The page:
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Multnomah County Starts Investigating People Who Fail Gun Background Checks


A gold pistol sits at the center of a display of rare and collectible handguns Tuesday at Northwest Armory in Portland, Ore. The high-end gun store sells handguns, hunting rifles and more to customers willing to go through a background check.

A gold pistol sits at the center of a display of rare and collectible handguns Tuesday at Northwest Armory in Portland, Ore. The high-end gun store sells handguns, hunting rifles and more to customers willing to go through a background check.

David Gilkey
/NPR

Law enforcement agencies in Multnomah County on Friday began investigating firearms sales that were denied after a background check.

While the numbers are small, police say it’s critical to follow up with people who fail background checks.

“So, you’ve got a felon, who knows they are a felon walking into a store trying to buy a firearm,” said Multnomah County Sheriff Mike Reese. “There’s not the accountability for the person that’s trying to purchase it.”

The Portland Police Bureau, Multnomah County Sheriff’s Office, Gresham Police Department, Oregon State Police and the District Attorney’s Office announced Friday they would work together to prevent illegal sales of firearms in the county.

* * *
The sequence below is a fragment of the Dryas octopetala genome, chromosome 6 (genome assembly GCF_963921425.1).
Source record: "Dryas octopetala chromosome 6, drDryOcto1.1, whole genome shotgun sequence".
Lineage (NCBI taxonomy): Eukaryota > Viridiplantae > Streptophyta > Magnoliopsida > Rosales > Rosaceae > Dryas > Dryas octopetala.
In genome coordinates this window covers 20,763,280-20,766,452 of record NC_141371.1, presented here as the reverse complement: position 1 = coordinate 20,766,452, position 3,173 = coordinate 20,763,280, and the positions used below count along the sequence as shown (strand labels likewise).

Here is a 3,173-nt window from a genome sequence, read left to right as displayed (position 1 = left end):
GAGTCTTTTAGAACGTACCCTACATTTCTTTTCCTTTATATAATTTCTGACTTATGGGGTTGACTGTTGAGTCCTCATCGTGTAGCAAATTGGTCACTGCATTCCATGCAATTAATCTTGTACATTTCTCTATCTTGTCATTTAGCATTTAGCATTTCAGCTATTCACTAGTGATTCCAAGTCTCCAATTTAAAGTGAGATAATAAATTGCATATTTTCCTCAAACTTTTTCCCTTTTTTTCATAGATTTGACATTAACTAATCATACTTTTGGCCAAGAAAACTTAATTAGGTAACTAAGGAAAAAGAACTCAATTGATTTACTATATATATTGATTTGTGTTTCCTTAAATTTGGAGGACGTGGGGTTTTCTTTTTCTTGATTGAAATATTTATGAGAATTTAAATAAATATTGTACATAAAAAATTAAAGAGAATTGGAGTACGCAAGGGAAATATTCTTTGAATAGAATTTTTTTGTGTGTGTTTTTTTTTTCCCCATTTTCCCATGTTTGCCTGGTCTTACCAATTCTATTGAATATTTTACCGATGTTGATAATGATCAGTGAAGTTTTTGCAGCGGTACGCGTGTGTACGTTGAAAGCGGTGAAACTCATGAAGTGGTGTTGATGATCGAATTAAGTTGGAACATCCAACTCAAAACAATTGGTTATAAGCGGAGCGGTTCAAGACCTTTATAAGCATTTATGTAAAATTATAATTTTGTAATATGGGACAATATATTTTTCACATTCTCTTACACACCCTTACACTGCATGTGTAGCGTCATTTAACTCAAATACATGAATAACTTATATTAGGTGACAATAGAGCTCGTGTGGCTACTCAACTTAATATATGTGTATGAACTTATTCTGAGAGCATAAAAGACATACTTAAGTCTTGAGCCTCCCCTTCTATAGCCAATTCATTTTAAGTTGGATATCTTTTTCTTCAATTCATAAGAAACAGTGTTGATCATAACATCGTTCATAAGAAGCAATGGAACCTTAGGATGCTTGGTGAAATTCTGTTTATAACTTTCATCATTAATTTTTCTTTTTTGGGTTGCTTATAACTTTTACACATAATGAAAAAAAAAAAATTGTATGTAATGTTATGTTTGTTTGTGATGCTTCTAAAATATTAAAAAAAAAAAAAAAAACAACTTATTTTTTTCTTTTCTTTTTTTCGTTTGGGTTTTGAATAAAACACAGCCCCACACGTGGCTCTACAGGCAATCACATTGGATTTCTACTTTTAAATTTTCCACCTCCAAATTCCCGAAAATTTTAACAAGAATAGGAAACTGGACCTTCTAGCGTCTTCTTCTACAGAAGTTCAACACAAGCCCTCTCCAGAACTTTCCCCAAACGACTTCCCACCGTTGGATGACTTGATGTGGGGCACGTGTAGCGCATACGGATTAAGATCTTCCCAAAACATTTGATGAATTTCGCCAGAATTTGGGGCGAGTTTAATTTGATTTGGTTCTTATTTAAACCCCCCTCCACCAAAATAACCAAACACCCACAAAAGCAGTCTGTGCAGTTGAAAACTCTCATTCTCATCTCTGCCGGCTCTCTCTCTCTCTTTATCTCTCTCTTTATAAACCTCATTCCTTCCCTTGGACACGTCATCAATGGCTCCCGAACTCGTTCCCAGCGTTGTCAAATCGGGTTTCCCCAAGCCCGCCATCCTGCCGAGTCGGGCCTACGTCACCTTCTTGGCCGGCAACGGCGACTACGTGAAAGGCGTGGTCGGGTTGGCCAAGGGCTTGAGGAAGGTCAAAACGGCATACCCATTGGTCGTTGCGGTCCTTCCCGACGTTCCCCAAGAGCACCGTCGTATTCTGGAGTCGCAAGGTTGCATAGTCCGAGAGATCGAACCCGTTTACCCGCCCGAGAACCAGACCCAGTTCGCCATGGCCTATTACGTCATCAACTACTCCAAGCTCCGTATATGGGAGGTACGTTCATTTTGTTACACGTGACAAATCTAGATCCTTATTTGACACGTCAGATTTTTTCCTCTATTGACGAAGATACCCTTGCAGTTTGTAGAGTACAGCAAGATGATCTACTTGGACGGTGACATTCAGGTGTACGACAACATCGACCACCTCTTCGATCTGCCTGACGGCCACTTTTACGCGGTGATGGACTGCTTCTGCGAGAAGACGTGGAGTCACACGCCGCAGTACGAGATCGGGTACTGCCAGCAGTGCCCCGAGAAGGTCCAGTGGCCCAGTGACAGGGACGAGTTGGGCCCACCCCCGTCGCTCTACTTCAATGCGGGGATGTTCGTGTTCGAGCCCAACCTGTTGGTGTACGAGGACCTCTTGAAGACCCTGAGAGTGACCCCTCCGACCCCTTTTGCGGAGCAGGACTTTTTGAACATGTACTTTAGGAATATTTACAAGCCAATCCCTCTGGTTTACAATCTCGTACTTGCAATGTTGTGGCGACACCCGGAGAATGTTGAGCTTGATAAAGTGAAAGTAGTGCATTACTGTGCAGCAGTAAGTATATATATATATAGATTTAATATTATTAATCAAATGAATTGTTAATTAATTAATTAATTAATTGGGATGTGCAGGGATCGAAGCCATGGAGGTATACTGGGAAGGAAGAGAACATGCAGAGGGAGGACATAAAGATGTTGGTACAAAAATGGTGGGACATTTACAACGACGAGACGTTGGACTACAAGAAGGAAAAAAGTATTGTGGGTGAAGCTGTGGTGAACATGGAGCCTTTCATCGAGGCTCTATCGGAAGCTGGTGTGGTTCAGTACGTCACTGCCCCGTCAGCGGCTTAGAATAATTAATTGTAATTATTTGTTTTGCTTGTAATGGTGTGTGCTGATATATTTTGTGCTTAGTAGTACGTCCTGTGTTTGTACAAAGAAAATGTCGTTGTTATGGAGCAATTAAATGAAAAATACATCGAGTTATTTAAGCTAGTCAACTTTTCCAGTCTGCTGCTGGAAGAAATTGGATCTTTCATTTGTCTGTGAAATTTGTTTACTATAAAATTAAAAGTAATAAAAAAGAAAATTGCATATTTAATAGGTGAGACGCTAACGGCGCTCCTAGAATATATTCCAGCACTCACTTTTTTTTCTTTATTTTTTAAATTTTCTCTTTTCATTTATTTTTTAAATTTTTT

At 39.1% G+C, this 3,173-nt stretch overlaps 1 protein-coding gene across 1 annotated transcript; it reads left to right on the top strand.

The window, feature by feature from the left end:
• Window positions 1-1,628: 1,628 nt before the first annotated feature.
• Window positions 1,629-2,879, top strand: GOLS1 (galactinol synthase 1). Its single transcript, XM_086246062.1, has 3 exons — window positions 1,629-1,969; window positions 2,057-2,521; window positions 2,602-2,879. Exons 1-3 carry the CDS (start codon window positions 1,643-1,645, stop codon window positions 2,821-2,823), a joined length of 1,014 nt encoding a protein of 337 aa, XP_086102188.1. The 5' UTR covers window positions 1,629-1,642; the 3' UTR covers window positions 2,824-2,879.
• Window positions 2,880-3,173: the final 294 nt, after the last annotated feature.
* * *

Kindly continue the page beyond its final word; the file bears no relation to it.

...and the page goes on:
Twelve law enforcement agencies in Oregon already partner with OSP to investigate attempted purchases by felons.

“This partnership will allow us to have a district patrol officer immediately dispatched to that transaction location and to conduct an on-scene investigation that they’ll forward to the District Attorney’s Office,” Reese said.

Roughly 20,000 guns are sold in the county every year.

Most purchases are subject of a background check by Oregon State Police. About 200 attempted purchases are denied each year because the buyer is considered a prohibited person. That group includes felons, domestic abusers and some people suffering from mental illnesses.

Until now, OSP has been responsible for investigating denied sales in Multnomah County.

“In this new endeavor, we’re going to pick that work up for them,” Reese said.

Last year, Oregon Gov. Kate Brown ordered OSP to notify law enforcement agencies if a person who is prohibited from buying a gun tries to do so.

“While the percentage of purchase denials are relatively small, the public has an expectation law enforcement will supply quick and efficient investigations of prohibited persons attempting to obtain firearms,” Oregon State Police Superintendent Travis Hampton said in a statement Friday.

Multnomah County District Attorney Rod Underhill could charge people who try and buy guns illegally with various misdemeanors, including unlawful possession of a firearm and providing false info in connection with a firearm transfer.

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